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Published 1:25 PM EDT, Wed June 30, 2021
Apple’s iOS 15 and iPadOS 15 are coming to your iPhone and iPad this fall to offer things like Focus modes and screen sharing on FaceTime — and we just got an early look.
Since early June, we’ve been using the developer beta of the two operating systems across a few iPhones and iPads. Many of the changes are impressive and make the devices feel a little bit newer, kind of like teaching an old dog new tricks. And if you’re interested, Apple is now rolling out public betas of iOS 15 and iPadsOS 15 — but be aware that it’s not final software, so bugs and slowdowns are likely. Some applications may not work and not all features are enabled. We’d highly recommend installing on a secondary device or, as a minimum, backing up your data.
Wondering if the new software is worth the download? Here are the biggest changes we got to try out on iPhone and iPad ahead of the official release of iOS 15 and iPadOS 15.
Let’s kick things off with the new Focus modes, which are essentially customizable Do Not Disturb modes. With iOS 15 (or iPadOS 15) installed, you’ll see that Do Not Disturb is now a feature under Focus along with Driving, Sleep, Work and Personal.
With a mode like Driving, Sleep or classic Do Not Disturb, you can silence all notifications, alerts and even calls. You can, of course, customize these to your liking, but Work or Personal modes are designed around certain apps and notifications being allowed through. When you set up a Work mode, it uses AI on-device to figure out what apps or notifications might be the most pertinent. As we progressed, it suggested allowing certain people to message us — some were spot on and others were a little off, but you also have the option to add other folks from your contacts. Neater though is the apps it suggested. Right away it showed Slack, Mail, Outlook, Trello and Monday.com — all apps that are used regularly for work. You can also go through and select other apps not mentioned.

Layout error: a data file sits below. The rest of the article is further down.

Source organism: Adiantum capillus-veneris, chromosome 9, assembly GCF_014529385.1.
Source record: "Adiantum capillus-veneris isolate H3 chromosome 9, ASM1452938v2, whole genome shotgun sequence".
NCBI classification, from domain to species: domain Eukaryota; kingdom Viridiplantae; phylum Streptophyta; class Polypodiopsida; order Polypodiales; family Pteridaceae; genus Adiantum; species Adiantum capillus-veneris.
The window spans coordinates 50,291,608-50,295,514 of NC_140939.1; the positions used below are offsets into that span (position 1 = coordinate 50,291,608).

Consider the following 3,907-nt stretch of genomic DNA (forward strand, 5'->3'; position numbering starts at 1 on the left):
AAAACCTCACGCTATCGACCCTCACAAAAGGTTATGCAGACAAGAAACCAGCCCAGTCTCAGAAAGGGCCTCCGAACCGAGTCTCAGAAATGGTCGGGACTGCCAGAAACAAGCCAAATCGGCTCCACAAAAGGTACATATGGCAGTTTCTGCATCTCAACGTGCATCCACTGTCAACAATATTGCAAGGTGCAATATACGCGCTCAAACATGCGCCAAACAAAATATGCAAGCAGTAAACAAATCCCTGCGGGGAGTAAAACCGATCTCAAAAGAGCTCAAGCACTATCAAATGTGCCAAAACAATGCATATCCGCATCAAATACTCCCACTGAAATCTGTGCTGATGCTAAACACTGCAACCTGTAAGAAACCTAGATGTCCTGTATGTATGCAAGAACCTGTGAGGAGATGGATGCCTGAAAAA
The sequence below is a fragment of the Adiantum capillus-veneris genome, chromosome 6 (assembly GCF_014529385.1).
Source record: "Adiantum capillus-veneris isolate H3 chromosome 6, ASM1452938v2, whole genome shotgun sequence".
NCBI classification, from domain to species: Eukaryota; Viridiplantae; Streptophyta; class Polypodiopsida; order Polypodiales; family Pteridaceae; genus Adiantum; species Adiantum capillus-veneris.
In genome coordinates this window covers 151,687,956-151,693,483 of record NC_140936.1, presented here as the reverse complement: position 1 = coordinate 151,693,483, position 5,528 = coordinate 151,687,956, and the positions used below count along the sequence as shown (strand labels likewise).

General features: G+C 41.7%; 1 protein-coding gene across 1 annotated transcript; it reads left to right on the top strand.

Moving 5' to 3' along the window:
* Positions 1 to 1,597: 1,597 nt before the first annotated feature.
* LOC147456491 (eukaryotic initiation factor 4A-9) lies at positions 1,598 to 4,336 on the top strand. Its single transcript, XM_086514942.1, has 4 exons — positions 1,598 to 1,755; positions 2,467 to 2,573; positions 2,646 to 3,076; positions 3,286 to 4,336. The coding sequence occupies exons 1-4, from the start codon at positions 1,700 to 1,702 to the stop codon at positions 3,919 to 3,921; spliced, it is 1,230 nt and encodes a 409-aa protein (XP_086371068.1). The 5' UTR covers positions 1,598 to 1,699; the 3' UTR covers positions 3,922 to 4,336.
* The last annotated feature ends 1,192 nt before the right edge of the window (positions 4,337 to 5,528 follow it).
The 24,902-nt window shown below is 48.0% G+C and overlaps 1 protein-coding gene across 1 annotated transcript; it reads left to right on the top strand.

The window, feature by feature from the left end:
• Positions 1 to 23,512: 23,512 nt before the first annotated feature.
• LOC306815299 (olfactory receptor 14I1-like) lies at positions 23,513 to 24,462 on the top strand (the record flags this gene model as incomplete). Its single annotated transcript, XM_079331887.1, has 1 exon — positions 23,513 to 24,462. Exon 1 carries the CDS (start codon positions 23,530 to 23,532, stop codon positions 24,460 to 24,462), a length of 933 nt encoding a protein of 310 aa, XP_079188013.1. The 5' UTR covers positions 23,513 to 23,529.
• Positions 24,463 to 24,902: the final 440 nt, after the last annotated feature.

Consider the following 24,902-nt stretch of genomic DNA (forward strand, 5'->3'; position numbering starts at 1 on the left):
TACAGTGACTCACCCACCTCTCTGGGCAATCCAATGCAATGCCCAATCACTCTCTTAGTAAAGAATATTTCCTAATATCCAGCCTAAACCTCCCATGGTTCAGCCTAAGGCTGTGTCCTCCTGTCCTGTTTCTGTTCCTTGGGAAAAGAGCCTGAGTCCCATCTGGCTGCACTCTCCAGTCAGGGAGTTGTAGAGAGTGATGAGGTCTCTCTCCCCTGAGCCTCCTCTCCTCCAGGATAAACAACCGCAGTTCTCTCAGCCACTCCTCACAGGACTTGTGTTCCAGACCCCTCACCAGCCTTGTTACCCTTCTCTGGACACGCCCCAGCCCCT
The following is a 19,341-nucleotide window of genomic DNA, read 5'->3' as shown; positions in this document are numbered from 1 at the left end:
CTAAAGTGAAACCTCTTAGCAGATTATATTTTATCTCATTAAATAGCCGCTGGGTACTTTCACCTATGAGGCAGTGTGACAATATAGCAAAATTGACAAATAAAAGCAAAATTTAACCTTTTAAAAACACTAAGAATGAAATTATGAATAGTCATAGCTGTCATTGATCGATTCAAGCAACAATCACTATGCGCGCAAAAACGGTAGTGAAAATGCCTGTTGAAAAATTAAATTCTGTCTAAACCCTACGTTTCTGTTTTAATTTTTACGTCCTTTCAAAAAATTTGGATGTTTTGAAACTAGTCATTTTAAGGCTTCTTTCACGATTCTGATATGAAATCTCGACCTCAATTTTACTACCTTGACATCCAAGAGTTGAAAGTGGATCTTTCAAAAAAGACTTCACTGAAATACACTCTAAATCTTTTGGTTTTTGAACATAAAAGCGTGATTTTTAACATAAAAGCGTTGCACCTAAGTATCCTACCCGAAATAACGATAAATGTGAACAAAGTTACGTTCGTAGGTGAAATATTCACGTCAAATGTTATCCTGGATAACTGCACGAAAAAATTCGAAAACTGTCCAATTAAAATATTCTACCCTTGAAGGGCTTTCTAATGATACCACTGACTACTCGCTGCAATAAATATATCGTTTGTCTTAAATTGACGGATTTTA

Essentially you’re choosing the apps and notifications to get alerts from, and it lets you focus without worrying about missing an important message from your boss in work mode or a family photo in a big group message in personal mode. If you choose to go pro with Focus modes, you can also create a custom home screen layout for each. As a whole, it’s quite handy, but the real kicker is that these modes sync across all your Apple devices.
When you engage a focus mode like work on your iPhone, it will sync to your Apple Watch, iPad and Mac. If you turn it off from your iPad, it reflects on your Apple Watch, iPhone and Mac. Or if you switch to a different mode, it syncs across. That’s handy and ensures that if you’re turning it on for a video call, another device dinging or ringing won’t interrupt your flow. And yes, it works with all focus Modes — Do Not Disturb, Sleep, Work and Personal are all included.
If you grew up in the era of AIM, you likely have a terrific screen name that follows you as an email address and remember the days of away messages: easy ways to alert your friends that you might not be fast to respond. Focus modes can enable a similar status for messages — essentially displaying that “XYZ has silenced his notifications” in the single chats or group chats. It’s a subtle way to let someone know you won’t be the fastest to respond, but it also gives them the chance to break through and notify that person anyway. It’s currently working in iMessage, but developers can choose to add this in via an API. At WWDC, Apple showed Slack and WeChat using the status as well.